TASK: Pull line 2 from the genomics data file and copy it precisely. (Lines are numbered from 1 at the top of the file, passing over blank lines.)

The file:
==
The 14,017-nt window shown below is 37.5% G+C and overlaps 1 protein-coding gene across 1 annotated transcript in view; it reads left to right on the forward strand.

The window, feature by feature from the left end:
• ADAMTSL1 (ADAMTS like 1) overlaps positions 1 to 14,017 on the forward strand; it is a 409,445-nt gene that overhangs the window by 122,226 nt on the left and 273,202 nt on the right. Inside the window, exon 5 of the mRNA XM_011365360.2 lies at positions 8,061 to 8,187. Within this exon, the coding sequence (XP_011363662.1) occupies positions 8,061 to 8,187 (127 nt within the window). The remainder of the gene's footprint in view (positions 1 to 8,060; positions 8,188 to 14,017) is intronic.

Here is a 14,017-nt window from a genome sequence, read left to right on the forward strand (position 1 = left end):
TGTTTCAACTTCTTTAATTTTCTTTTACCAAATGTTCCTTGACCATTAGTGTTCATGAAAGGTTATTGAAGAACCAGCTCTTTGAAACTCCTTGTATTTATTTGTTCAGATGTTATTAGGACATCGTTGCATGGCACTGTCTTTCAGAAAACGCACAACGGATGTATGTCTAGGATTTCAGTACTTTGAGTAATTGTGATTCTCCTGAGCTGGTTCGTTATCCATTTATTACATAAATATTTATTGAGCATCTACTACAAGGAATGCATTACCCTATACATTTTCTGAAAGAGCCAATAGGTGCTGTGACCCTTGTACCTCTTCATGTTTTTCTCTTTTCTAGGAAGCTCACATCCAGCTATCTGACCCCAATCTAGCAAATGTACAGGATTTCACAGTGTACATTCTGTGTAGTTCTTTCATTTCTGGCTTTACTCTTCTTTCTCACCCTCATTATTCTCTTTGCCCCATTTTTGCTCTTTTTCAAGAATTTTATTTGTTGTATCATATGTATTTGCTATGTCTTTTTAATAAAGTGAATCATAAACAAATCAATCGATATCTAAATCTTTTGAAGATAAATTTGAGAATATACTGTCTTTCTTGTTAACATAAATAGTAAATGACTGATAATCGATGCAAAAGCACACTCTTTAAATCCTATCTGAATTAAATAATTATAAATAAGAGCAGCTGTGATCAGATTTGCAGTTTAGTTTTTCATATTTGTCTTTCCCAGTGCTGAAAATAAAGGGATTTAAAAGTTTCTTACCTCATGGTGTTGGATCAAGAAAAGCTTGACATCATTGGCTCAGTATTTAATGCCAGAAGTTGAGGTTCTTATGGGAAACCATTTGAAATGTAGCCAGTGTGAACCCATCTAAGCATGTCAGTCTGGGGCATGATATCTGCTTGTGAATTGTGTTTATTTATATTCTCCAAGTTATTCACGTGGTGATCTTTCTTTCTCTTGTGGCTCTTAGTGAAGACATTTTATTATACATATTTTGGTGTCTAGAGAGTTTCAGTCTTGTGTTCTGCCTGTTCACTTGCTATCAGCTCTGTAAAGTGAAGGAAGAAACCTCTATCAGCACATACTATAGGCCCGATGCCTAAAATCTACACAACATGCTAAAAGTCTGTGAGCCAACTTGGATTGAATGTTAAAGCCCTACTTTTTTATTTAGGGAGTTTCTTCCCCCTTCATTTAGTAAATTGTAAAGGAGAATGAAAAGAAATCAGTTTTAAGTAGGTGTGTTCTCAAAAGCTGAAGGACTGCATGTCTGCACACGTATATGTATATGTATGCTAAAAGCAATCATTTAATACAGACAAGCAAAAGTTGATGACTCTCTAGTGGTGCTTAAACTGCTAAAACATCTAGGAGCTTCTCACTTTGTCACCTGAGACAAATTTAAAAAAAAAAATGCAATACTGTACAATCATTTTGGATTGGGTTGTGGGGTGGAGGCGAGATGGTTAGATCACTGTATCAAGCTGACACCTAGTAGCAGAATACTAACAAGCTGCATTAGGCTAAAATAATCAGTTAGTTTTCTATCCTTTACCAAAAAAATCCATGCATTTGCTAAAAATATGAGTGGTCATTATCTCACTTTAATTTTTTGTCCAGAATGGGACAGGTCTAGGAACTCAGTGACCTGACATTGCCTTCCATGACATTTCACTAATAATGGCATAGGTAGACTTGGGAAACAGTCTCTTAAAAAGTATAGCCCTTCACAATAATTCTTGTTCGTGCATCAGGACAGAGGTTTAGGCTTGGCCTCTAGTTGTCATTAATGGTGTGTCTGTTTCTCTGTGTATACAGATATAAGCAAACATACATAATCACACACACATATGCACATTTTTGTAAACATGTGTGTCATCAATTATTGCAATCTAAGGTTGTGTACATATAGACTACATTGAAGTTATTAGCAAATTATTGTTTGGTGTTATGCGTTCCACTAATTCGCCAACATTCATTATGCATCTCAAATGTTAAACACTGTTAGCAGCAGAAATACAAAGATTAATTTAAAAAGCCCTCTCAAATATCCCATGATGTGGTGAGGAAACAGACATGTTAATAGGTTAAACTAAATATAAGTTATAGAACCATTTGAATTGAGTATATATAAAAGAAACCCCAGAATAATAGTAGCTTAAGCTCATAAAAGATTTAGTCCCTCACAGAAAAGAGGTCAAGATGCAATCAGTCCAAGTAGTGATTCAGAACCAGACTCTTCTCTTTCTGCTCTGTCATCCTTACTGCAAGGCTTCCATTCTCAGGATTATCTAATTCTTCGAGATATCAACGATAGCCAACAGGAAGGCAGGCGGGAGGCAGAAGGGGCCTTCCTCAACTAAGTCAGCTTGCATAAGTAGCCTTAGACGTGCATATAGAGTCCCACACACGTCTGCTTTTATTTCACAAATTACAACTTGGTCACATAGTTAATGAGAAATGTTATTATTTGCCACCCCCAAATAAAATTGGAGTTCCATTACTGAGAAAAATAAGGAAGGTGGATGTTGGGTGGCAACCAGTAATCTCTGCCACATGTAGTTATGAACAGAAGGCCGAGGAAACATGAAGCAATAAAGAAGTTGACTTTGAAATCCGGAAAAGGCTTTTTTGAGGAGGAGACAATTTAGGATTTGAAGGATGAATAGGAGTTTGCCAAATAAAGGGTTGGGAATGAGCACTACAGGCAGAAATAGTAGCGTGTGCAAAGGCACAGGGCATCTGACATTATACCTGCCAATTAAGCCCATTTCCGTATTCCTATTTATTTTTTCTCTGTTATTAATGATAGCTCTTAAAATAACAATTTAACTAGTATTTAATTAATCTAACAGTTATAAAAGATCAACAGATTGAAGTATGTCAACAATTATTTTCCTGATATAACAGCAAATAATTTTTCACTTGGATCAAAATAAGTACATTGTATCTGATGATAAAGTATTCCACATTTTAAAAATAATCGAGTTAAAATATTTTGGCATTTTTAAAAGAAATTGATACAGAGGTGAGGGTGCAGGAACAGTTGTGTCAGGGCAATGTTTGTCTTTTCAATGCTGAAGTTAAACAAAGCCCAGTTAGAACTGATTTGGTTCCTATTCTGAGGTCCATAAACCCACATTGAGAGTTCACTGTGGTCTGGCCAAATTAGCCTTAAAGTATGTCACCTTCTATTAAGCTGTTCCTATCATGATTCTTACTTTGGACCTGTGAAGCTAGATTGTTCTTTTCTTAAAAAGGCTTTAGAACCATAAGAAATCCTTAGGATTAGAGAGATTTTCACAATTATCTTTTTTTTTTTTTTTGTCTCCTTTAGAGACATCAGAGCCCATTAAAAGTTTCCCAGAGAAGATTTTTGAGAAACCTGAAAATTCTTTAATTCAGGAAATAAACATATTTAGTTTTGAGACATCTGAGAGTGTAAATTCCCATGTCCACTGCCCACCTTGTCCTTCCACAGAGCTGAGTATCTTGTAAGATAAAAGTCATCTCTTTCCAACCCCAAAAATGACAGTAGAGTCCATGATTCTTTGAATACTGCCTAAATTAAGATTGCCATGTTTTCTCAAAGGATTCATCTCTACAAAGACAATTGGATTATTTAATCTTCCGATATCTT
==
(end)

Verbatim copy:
The window, feature by feature from the left end: